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Jewish World Review June 1, 2001 / 10 Sivan, 5761

Jonah Goldberg

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Concentrate on real tragedies, not 'Hurricane Israel' debate -- JEWS have enough to worry about.

That is one of the great all-time understatements, true in any era, though more so in some than in others. So it's understandable that some Jewish leaders and worrywarts said "Oy Vey" when they learned of a United Nations commission's decision to name a hurricane "Israel."

Every year a U.N. "naming committee" comes out with an alphabetical list of hurricane names. Until a few years ago, they only had female names, but that was considered insensitive. So, with progress comes a hurricane named Israel. The letter "I" is the ninth in the alphabet, so the ninth hurricane of the season will share a name with the beleaguered Jewish state. You can almost hear the yentas: "Don't we have enough headaches?"

Max Mayfield, director of the National Hurricane Center in Miami and chairman of the U.N.'s hurricane naming committee doesn't think so. He explained to The Jerusalem Post that it never occurred to him or to any of his colleagues that it could be a PR problem to name a Godzilla-like weather pattern that smashes homes and kills people after the Zionist state.

"We have 4 billion people on the planet, and you are the only person I've ever had express a concern about the name Israel," he explained to The Jerusalem Post reporter. Besides, Mayfield explained, Israel is a "good Spanish name."

Abraham Foxman, the national director of the Anti-Defamation League, responded, "How about Jesus? That's a good Spanish name."

"There is a certain terrible irony to naming a hurricane Israel, given that the Nazis forced Jewish males who did not have what they considered to be a distinctly Jewish name to add the name Israel as a middle name," Efraim Zuroff, Israel director of the Simon Wiesenthal Center told the Post. "It was done in order to make sure that they were clearly identified as Jews, and therefore subject to the racial laws and other discriminatory measures."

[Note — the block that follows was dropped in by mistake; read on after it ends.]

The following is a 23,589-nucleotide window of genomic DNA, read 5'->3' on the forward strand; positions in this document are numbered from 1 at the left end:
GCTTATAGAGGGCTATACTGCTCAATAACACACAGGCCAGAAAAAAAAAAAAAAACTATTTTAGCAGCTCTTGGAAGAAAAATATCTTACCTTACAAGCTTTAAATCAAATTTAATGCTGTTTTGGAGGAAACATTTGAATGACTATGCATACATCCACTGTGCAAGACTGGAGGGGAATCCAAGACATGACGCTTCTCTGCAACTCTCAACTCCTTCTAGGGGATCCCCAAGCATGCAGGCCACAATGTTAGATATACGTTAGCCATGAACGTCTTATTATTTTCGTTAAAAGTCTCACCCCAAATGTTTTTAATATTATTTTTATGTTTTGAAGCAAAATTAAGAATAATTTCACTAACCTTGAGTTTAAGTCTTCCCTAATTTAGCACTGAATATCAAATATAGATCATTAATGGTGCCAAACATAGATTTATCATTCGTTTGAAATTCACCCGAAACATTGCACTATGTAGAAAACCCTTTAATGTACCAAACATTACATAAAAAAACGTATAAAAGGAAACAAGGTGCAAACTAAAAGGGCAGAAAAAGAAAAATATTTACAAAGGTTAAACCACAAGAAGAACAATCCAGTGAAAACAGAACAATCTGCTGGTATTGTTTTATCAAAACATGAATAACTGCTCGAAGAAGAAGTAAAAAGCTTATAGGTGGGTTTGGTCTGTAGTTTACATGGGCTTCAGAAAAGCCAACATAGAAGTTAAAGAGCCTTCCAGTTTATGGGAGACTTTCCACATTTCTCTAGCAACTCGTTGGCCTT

"With all our current security problems and the concurrent struggle over Israel's image in world opinion, a killer hurricane named Israel is the last thing we need," Zuroff said. "I shudder to think how terrible it would be in Muslim countries in the Far East if they found themselves suffering from a storm by that name. All we can hope is that if a hurricane is named Israel, it will be the least destructive one in recent history."

Now, all things considered, I guess it would be better if the United Nations - a notoriously anti-Israel body - hadn't opened the possibility of headlines such as "Israel Wipes Out Thousands in Manila" or "Miami Without Power for Second Day, Thanks to Israel."

Foxman is right that a headline "Jesus Pounds South Carolina, Thousands Left Homeless" wouldn't pass muster. And there are other countries with first-name names, like Chad and Jordan, but there's little chance they'll be barreling down on the Eastern Seaboard any time soon. Plus, the fact that No. 1 on next year's hurricane list will be named Adolph is hardly a helpful coincidence.

But come on. Jews have enough to worry about.

And yet, Foxman is demanding that the name be changed, and various Jewish leaders are pounding the table calling the name "bizarre," "stupid" and "insensitive."

It may be bizarre, stupid and insensitive. But is this the most important battle for Israel or Jews right now? There are actual battles taking place in Israel right now. Wailing and moaning about the politically incorrect name of a hurricane will not change that fact at all.

Indeed, there's little upside to taking on this cause. If they succeed in changing the name, woop-de-doo, the ninth hurricane of the season will be named Iggy. By then, the stereotype that Jews are unduly thin-skinned will have gained a bit more traction. Also, if the National Director of the ADL can't find an injustice greater than a misnamed hurricane, he's not looking hard enough.

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